I’m so glad you find this an admirable talent, since it frequently drives my poor copyeditor insane. Like most writers, I truly love words, especially chewy and obscure ones. They collect in the corners of my brain like little lexical dustbunnies, and so whenever I need to come up with a name for an imaginary thing, I always have a wonderful assortment to choose from.
An unexpected research detour you made while writing The Native Star:
American feminism and labor movements in the 19th century. The character of Penelope Pendennis (who has gotten a great response from many of the early readers) was originally a generic Russian countess. But alas, Madame Gorohovskaya wasn’t pulling her weight, so I fired her and replaced her with Penelope, a dress-reforming women’s rights advocating social crusading witch. I always used to scoff when authors talked about their characters going rogue, taking over a scene or even a whole book-’I had more control over my characters than that! But Penelope has made a fool out of me. She has very much taken on a life of her own, and is demanding to be put in a lead role in a future book or books.
Number of books you wrote The Native Star sold:
Four, actually! The first was a high-fantasy bookstop I obsessively wrote and rewrote during high school and college. Right after college, I scrapped that to work on a disaffected Gen-X Jay McInerney knockoff. That mercifully aborted attempt was followed by a post-apocalyptic science fiction thriller, which was followed by a quirky secondary world steampunk/time-travel mashup. I’m still trying to rewrite that last one, because I think it has promise. Except I’ve taken the time travel out, thank god!
Your paying job before and after publication:
Communications consultant. I write things and design things and make websites and just generally help my clients communicate more effectively. I don’t expect to be able to quit my day job any time soon-’but that’s fine, because I really like my clients and since I work for myself I have a lot of freedom in how I structure my day.
Your oddest or most reliable writing ritual or habit:
Carne asada tacos from Rigoberto’s. Rigoberto’s is this 24-hour Mexican drive through a few miles up the road from my house. Not only do they make the best carne asada I’ve ever tasted, their red and green salsas are utterly addictive. I reward myself with a taco run after I’ve completed a particularly difficult task like copyedits or page proofs-’whether I finish at 3 p.m. or 3 a.m., they’re there waiting for me, all spicy and juicy and delicious.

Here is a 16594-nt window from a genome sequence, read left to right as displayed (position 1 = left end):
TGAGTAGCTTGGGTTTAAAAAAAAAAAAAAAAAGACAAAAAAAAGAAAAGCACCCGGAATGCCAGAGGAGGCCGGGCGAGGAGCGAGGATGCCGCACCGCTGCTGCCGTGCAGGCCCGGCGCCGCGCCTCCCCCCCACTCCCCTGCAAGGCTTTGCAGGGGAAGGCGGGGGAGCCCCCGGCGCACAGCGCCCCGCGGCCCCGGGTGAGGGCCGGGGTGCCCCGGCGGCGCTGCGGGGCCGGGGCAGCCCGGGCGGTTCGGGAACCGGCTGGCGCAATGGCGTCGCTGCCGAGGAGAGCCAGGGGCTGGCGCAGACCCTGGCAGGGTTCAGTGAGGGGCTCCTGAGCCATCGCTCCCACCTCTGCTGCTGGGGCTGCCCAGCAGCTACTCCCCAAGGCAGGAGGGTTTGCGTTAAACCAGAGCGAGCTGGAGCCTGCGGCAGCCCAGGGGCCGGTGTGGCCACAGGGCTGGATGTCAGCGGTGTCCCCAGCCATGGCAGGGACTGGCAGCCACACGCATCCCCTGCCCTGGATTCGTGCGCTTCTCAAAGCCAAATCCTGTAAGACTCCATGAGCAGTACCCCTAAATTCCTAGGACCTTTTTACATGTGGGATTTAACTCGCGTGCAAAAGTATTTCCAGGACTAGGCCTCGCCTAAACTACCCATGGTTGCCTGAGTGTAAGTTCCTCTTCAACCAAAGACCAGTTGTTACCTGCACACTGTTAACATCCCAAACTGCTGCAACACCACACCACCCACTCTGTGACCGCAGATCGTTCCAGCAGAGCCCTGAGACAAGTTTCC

Three things that feed your creativity:
My dog (and the long walks she takes me on), my daughter (and the sometimes mind-boggling questions she asks) and my book collection (which exists in a continual state of flux.)
Your favorite book when you were 10 years old:
The Little House on the Prairie series, hands down. I especially loved Laura’s voice throughout those books. She was level-headed and down to earth without being passive or drab. She had such spunk and humor and creativity! I would have liked to have Laura Ingalls for a best friend when I was 10 years old. I like to think we would have gotten along famously as long as I didn’t get on her bad side. Because as we all recall from her treatment of Liza Jane, Laura could straight up cut a bitch.
An author or book you recommend again and again:
That one’s easy-’”Up in the Old Hotel” by Joseph Mitchell. I’ve actually given at least a dozen copies of this book away as a gift over the years. Mitchell was a writer for The New Yorker in the 30s and 40s, and “Up in the Old Hotel” is a collection of his pieces from that time. The writing is lapidary and the window into New York in a different era is uniquely inspiring.
M.K. Hobson is treating a commenter with a copy of The Native Star and a lavender sachet, so chime in below for a chance to win. At www.demimonde.com, you can find Hobson's blog and a ton of other cool stuff, including podcasts of short fiction. If you want to contact Alyson H., who does the Intro Interviews, you can write DAintrointerview AT gmail DOT com.